The Charlatans UK: Not Quite As Great As Their Music
Patrick Cherniawski
7/16/2002 10:53:49 AM

It’s too bad when a near-capacity crowd turns out to see the Charlatans UK in concert and can only turn out polite applause. But who could blame them? Performing at Washington DC’s Night Club 9:30, the 55-minute show was followed by a 23-minute encore that equally failed at getting a stronger response from the fans. Lead singer, Tim Burgess, was drowned out almost totally by bass guitarist, Martin Blunt. This made the otherwise unintelligible lyrics, also inaudible. Keyboardist, Tony Rogers, and drummer, Jon Brookes, managed to hold their own against the overpowering sound of Blunt’s bass guitar, but the same couldn’t be said of lead guitarist, Mark Collins. This was probably for the best – his one notable solo was neither inspiring nor original.

The Charlatans were not tight, and lacked the sharp timing one associates with being in the groove. Tightness comes from excitement and energy. With the exception of Burgess and Brookes, the Charlatans had neither, almost seeming bored. One Charlatan’s fan said they appeared to be “going through the motions” and called the set “short”.

To his credit, Tim Burgess, looking like a beat up Donnie Osmond, tried to woo the crowd. With hands in pockets often slightly stooped, Burgess pranced around the stage, made love to the microphone, and played a cowbell and harmonica in an effort to energize a crowd caught up in being too cool to get into the music.

Given the size of the venue, one would think that some thought had gone into both the lighting and sound. Not. The lighting and sound sucked. Everything was overpowered by Blunt. The music wasn’t nearly loud enough to justify the back walls of 9:30 shaking. The lighting also did little to complement the music. A psychedelic flair would have gone a long ways toward adding to the experience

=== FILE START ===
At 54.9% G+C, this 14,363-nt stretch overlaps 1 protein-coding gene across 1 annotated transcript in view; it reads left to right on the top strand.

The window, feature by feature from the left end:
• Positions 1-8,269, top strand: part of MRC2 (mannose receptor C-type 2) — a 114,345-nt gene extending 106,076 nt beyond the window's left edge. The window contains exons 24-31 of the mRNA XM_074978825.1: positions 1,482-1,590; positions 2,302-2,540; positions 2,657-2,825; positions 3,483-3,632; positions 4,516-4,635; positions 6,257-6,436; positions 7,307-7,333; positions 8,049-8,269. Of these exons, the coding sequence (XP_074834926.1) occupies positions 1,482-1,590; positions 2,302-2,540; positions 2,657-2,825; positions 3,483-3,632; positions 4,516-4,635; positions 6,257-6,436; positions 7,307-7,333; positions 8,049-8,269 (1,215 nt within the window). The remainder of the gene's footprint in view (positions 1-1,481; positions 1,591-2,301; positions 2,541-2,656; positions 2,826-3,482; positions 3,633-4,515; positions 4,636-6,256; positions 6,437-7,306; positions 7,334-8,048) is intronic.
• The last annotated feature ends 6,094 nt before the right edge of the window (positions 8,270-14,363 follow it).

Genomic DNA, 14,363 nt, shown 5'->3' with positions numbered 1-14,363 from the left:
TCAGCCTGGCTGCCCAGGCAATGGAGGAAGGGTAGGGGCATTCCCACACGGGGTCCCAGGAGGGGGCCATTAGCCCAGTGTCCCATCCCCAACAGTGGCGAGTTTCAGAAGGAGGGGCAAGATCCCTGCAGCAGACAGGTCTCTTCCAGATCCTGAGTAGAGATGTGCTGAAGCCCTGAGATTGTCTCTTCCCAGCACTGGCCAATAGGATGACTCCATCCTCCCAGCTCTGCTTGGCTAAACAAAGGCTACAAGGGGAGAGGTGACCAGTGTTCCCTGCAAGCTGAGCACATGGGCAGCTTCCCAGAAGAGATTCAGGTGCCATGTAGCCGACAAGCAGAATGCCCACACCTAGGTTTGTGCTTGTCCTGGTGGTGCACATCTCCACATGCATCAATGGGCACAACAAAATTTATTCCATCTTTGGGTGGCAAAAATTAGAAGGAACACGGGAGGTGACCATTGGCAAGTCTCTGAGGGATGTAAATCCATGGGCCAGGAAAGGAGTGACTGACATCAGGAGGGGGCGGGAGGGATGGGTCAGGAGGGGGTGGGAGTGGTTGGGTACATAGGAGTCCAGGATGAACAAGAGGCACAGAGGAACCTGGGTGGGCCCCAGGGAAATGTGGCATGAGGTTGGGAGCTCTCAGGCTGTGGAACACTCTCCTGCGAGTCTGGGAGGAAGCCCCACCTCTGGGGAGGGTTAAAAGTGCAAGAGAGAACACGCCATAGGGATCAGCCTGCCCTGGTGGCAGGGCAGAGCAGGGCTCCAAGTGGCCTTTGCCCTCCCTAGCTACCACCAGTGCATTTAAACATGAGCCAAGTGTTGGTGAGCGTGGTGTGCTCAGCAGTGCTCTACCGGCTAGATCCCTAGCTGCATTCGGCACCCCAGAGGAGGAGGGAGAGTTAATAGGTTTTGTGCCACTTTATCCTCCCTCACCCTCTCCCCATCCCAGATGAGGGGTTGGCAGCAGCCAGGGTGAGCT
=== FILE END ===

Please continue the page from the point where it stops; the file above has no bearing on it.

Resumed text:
Despite everything else, the music was powerful and moving – of the variety that cuts your girlfriend’s inhibitions better than alcohol. And if you were ever looking for music to turn up and shake out your neighbors, this is it. Charlatans manage to be familiar without being repetitive – a neat trick since they didn’t play a single ballad. The music had an oddly reassuring sound. The strong beat, an organ heavy sound from the keyboard, a nice mix of distortion all added to their uniqueness – perhaps a combination of the Stones and Alice Cooper.

As a concert experience, the show was solidly mediocre. The technical screw-ups and the lack of energy from both the band and the crowd didn’t help. All of the elements were in place for an inspiring show, but it fell apart during execution. Fortunately, the Charlatan’s music itself is still great.


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